Feeding insects to your leopard gecko is necessary, so they get nutrients and energy to grow, shed, explore, and do all the other normal activities part of a gecko’s day. Are earthworms a good option?
Can leopard geckos eat earthworms? The answer is no. The gecko will not get hurt by eating the earthworms, but they will eventually turn their noses to them. Leopard geckos do not like the substance that earthworms secrete when under stress and will refuse to eat it.
Now you know that earthworms are not the best option for leopard geckos. To get ideas on insects, your gecko can eat, keep on reading.
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Why Not Give Earthworms to Leos?
Earthworms secrete a fluid from their clitellum, which is the “collar” that you sometimes see on an earthworm as it crawls along the ground. It secretes a substance that is slimy and protects its eggs.
Earthworms also secrete mucus that acts as a moisturizer for the skin. And it aids in movement as well as respiration.
Earthworms are not dense in nutrients. They are made of 83% moisture, which is not great for geckos. Instead, you should opt for crickets, roaches, or mealworms.
The nutritional content of an earthworm is as follows:
- Moisture: 83%
- Fat 1.6%
- Magnesium 136 mg per kilo
- Calcium: 444 mg per kilo
- Phosphorus 1590 mg per kilo
If you do choose to feed your leo an earthworm, do not pick ones that you found in your backyard or the forest. Worms that you find in nature may have had contact with chemicals or heavy metals and could be harmful to your reptile.
You should also be aware that earthworms in nature eat a huge amount of organic material. They eat everything, and some of this stuff may have been ridden with parasites, bacteria, mold, and more.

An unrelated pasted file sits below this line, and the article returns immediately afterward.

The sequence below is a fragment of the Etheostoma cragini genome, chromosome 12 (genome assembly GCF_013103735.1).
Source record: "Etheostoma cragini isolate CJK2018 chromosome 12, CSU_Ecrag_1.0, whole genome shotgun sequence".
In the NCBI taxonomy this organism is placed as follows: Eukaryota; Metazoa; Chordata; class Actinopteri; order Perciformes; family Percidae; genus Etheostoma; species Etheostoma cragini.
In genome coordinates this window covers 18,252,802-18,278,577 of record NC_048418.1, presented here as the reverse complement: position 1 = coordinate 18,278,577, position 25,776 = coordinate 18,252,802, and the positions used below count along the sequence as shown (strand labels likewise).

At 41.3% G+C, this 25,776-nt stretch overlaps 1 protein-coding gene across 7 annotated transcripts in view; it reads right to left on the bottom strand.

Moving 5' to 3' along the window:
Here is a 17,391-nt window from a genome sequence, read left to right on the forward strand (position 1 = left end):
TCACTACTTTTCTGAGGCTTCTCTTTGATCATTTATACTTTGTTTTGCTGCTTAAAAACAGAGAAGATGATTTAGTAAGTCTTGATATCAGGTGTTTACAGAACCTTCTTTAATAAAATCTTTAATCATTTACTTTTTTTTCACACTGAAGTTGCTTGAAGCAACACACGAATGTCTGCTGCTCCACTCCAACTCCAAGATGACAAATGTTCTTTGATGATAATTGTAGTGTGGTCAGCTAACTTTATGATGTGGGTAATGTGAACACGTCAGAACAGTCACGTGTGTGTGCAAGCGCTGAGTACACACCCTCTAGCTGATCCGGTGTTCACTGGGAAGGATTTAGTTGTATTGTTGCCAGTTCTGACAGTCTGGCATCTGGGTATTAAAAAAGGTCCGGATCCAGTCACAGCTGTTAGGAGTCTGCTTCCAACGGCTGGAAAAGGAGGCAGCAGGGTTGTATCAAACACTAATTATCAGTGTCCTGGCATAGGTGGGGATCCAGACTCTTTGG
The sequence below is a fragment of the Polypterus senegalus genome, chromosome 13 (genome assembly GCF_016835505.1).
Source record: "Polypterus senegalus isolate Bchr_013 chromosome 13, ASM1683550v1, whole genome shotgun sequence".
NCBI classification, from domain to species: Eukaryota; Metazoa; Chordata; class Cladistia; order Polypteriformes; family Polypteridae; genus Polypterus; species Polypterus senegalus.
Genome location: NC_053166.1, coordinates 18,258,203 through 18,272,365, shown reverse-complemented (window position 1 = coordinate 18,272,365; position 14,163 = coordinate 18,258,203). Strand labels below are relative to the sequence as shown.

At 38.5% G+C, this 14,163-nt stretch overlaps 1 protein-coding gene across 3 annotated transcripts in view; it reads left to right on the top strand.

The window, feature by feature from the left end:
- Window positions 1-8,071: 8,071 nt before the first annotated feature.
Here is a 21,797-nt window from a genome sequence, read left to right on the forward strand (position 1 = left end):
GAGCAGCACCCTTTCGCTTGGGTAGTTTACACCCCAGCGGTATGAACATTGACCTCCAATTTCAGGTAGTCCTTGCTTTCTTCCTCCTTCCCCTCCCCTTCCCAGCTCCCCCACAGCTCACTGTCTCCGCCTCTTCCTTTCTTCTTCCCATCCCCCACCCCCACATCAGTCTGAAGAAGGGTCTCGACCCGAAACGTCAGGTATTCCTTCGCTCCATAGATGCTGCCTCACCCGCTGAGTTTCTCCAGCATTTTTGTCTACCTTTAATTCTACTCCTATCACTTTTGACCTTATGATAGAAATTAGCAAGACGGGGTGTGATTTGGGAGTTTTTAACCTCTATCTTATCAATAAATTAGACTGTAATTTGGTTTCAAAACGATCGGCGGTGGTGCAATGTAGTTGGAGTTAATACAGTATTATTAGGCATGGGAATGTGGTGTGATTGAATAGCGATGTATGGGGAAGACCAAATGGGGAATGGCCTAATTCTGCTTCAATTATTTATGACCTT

What are Good Insects for Leos?
Insects are a huge part of a leo’s diet-it’s what they mostly eat when in the wild. The two main insects that geckos love to eat are mealworms and crickets.
Crickets are an excellent choice for leopard geckos. You can find these at nearly any major pet store, as reptiles favor crickets.
You have to gut load the insects before you feed them to your gecko. It is a process that lets you give the maximum number of nutrients to your reptile as they eat. You can do this by giving the crickets cricket food, or even offering them a slice of potato or oats.
Geckos love to catch their food, but they may get frustrated if they can’t find their food. And when the cricket dies, they may avoid eating it. You may have to remove the back legs of cricket to make sure your reptile can eat it. Most geckos will catch the cricket easily, however.
If you find the crickets are hiding from your leo, put a piece of apple or potato in the habitat. The crickets will be drawn out and, therefore easier for your leo to grab. Make sure that you remove any uneaten insects and food after your leo is done eating.
Also, we have compiled the best worms for leopard geckos here.
Mealworms/Waxworms are great food for leos. All you have to do for this is put mealworms into a food dish. And let your gecko have at them whenever they’re hungry. Just make sure the bowl is smooth so that the mealworms cannot escape.
Waxworms are slightly fatty when it comes to nutrition, so they should be used sparingly. They serve as more of a treat and can be given to females after they’ve laid eggs.